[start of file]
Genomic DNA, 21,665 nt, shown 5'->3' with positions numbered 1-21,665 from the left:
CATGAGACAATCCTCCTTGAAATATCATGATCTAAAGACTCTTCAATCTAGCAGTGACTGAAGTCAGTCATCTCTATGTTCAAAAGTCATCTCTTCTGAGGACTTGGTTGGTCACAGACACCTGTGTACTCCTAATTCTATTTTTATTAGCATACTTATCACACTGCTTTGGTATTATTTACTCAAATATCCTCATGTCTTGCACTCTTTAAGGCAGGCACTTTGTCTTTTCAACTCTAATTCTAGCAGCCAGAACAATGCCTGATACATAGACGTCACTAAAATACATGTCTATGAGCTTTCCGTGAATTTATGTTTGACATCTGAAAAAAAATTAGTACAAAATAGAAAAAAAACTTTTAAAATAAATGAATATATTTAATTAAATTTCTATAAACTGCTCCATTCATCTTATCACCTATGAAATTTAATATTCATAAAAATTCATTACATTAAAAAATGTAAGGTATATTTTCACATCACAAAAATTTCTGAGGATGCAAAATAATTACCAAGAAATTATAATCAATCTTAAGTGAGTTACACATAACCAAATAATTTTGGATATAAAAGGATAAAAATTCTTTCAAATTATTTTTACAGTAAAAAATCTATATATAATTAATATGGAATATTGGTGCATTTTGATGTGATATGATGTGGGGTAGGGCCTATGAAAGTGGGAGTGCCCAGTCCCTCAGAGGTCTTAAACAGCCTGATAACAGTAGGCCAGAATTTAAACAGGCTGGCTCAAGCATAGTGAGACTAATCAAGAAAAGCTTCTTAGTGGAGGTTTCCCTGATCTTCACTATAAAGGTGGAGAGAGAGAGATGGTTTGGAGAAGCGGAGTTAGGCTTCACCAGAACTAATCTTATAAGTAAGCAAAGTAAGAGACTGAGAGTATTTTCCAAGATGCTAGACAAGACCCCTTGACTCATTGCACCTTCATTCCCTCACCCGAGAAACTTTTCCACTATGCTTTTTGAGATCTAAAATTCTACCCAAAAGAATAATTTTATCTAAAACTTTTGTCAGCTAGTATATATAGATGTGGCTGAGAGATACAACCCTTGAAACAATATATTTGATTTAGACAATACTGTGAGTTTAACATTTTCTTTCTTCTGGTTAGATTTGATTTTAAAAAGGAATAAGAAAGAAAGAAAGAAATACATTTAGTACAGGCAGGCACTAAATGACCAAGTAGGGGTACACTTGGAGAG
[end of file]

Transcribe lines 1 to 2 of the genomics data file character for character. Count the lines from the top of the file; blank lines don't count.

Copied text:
Genomic DNA, 21,665 nt, shown 5'->3' with positions numbered 1-21,665 from the left:
CATGAGACAATCCTCCTTGAAATATCATGATCTAAAGACTCTTCAATCTAGCAGTGACTGAAGTCAGTCATCTCTATGTTCAAAAGTCATCTCTTCTGAGGACTTGGTTGGTCACAGACACCTGTGTACTCCTAATTCTATTTTTATTAGCATACTTATCACACTGCTTTGGTATTATTTACTCAAATATCCTCATGTCTTGCACTCTTTAAGGCAGGCACTTTGTCTTTTCAACTCTAATTCTAGCAGCCAGAACAATGCCTGATACATAGACGTCACTAAAATACATGTCTATGAGCTTTCCGTGAATTTATGTTTGACATCTGAAAAAAAATTAGTACAAAATAGAAAAAAAACTTTTAAAATAAATGAATATATTTAATTAAATTTCTATAAACTGCTCCATTCATCTTATCACCTATGAAATTTAATATTCATAAAAATTCATTACATTAAAAAATGTAAGGTATATTTTCACATCACAAAAATTTCTGAGGATGCAAAATAATTACCAAGAAATTATAATCAATCTTAAGTGAGTTACACATAACCAAATAATTTTGGATATAAAAGGATAAAAATTCTTTCAAATTATTTTTACAGTAAAAAATCTATATATAATTAATATGGAATATTGGTGCATTTTGATGTGATATGATGTGGGGTAGGGCCTATGAAAGTGGGAGTGCCCAGTCCCTCAGAGGTCTTAAACAGCCTGATAACAGTAGGCCAGAATTTAAACAGGCTGGCTCAAGCATAGTGAGACTAATCAAGAAAAGCTTCTTAGTGGAGGTTTCCCTGATCTTCACTATAAAGGTGGAGAGAGAGAGATGGTTTGGAGAAGCGGAGTTAGGCTTCACCAGAACTAATCTTATAAGTAAGCAAAGTAAGAGACTGAGAGTATTTTCCAAGATGCTAGACAAGACCCCTTGACTCATTGCACCTTCATTCCCTCACCCGAGAAACTTTTCCACTATGCTTTTTGAGATCTAAAATTCTACCCAAAAGAATAATTTTATCTAAAACTTTTGTCAGCTAGTATATATAGATGTGGCTGAGAGATACAACCCTTGAAACAATATATTTGATTTAGACAATACTGTGAGTTTAACATTTTCTTTCTTCTGGTTAGATTTGATTTTAAAAAGGAATAAGAAAGAAAGAAAGAAATACATTTAGTACAGGCAGGCACTAAATGACCAAGTAGGGGTACACTTGGAGAG